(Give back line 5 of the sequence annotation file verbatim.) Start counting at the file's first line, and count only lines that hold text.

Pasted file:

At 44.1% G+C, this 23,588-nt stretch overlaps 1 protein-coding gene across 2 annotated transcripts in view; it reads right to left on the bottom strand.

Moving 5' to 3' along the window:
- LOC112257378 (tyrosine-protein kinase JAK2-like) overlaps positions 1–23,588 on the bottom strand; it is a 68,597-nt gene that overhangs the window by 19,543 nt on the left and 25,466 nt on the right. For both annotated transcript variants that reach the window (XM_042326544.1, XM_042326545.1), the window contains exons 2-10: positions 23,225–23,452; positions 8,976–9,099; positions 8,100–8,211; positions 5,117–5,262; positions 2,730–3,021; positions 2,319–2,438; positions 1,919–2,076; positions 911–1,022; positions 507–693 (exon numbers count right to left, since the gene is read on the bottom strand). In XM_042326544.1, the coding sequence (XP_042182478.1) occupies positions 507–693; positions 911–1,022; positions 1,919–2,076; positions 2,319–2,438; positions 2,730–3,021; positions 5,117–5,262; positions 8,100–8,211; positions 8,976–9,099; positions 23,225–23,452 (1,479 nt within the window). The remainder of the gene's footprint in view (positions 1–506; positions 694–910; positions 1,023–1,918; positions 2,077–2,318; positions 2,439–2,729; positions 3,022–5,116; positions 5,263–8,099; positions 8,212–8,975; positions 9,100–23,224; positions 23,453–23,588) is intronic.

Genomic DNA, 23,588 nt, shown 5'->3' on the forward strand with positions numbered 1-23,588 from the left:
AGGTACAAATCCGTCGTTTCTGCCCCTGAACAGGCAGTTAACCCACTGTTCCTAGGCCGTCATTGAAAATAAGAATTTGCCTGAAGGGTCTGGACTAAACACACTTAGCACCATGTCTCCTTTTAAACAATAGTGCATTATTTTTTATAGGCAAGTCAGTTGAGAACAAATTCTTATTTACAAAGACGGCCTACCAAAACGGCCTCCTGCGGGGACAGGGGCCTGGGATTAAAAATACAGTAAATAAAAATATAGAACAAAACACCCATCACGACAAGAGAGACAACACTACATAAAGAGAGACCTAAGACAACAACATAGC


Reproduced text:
AGGTACAAATCCGTCGTTTCTGCCCCTGAACAGGCAGTTAACCCACTGTTCCTAGGCCGTCATTGAAAATAAGAATTTGCCTGAAGGGTCTGGACTAAACACACTTAGCACCATGTCTCCTTTTAAACAATAGTGCATTATTTTTTATAGGCAAGTCAGTTGAGAACAAATTCTTATTTACAAAGACGGCCTACCAAAACGGCCTCCTGCGGGGACAGGGGCCTGGGATTAAAAATACAGTAAATAAAAATATAGAACAAAACACCCATCACGACAAGAGAGACAACACTACATAAAGAGAGACCTAAGACAACAACATAGC